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I'm somewhat of a newbie to C++ (moving from C#) so I'm not exactly sure what's going on here. What I'm trying to do is read an image out of a file and write it to an output file, but whenever I do parts of the file appear to be corrupt.

I've checked the data in memory and it actually matches, so I believe the culprit has to be something going on with fwrite(), although it could always just be something I'm doing wrong.

Here's some sample data: http://pastebin.com/x0eZin6K

And my code:

// used to figure out if reading in one giant swoop has to do with corruption
    int BlockSize = 0x200;
    // Read the file data
    unsigned char* data = new unsigned char[BlockSize];
    // Create a new file
    FILE* output = fopen(CStringA(outputFileName), "w+");
    for (int i = 0; i < *fileSize; i += BlockSize)
        if (*fileSize - i > BlockSize)
            ZeroMemory(data, BlockSize);
            fread(data, sizeof(unsigned char), BlockSize, file);
            // Write out the data
            fwrite(data, sizeof(unsigned char), BlockSize, output);
            int tempSize = *fileSize - i;
            ZeroMemory(data, tempSize);
            fread(data, sizeof(unsigned char), tempSize, file);
            // Write out the data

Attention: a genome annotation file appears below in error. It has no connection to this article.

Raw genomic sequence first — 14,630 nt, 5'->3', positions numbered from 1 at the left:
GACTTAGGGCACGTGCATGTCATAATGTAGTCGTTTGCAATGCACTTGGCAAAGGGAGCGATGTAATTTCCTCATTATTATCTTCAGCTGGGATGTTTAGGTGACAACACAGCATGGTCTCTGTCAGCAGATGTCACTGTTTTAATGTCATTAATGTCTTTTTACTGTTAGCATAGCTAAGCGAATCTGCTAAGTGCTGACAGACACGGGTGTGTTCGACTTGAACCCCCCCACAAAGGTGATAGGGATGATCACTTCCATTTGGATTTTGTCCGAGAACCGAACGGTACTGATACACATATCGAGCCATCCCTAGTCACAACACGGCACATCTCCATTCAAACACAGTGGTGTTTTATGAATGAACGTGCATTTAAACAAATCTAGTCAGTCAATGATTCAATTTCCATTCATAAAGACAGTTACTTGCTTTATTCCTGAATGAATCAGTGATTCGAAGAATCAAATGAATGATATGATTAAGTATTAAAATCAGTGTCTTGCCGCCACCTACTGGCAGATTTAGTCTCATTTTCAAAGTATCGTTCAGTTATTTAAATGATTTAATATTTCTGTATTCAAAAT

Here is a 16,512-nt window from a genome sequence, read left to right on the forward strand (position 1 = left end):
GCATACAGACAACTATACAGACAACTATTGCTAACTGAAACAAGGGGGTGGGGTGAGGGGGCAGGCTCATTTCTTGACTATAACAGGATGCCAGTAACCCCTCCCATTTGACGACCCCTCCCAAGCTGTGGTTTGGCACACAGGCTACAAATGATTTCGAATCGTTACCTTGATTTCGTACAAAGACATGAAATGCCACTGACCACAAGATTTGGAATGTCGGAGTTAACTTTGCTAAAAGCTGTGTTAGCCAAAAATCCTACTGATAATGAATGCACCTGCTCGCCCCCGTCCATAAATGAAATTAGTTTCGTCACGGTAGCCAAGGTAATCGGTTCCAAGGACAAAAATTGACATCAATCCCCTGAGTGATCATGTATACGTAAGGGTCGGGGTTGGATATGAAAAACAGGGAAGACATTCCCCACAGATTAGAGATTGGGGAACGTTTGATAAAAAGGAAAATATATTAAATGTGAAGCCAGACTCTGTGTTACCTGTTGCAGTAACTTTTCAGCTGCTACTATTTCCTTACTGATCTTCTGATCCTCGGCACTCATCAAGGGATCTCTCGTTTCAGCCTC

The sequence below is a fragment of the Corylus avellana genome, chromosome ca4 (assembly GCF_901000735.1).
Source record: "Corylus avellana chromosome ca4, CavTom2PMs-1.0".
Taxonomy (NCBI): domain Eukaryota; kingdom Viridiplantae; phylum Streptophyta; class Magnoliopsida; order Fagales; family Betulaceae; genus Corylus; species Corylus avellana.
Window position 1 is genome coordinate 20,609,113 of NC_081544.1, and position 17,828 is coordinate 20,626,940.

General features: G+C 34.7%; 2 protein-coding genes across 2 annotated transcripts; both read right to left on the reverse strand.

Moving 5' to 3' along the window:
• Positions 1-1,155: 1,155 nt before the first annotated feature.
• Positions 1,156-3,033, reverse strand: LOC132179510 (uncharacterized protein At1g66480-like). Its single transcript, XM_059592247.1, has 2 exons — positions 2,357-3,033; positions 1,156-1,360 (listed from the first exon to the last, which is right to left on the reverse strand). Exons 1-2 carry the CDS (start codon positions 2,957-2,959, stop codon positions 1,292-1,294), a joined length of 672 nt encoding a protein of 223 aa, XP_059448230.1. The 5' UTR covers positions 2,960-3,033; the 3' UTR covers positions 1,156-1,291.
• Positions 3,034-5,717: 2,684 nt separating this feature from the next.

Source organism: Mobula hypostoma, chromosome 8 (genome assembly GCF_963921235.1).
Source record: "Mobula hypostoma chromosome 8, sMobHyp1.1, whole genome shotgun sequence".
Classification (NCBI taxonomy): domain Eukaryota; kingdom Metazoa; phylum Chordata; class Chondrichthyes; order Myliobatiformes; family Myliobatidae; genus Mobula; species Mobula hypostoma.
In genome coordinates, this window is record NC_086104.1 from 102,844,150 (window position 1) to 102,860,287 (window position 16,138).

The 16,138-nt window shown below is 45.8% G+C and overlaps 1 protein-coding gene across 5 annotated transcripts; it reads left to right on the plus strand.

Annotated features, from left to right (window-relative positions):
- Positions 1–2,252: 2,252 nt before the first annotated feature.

fwrite(data, sizeof(unsigned char), tempSize, output);
    // Close the files, we're done with them
    delete[] data;
    delete fileSize;

Thanks in advanced!

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2 Answers

up vote 8 down vote accepted

Are you running this code on Windows? For files that don't need text translation, you must open them in binary mode:

FILE* output = fopen(CStringA(outputFileName), "wb+");

This is what happens in your output file:

07 07 07 09 09 08 0A 0C 14 0D 0C

07 07 07 09 09 08 0D 0A 0C 14 0D 0C

The C runtime library helpfully translated your \n to \r\n.

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Ah! I opened the initial file in binary mode but not the output file. You're awesome, thank you! –  Lander Aug 8 '11 at 1:30
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You need to open the file as a binary by adding "b" to the mode.


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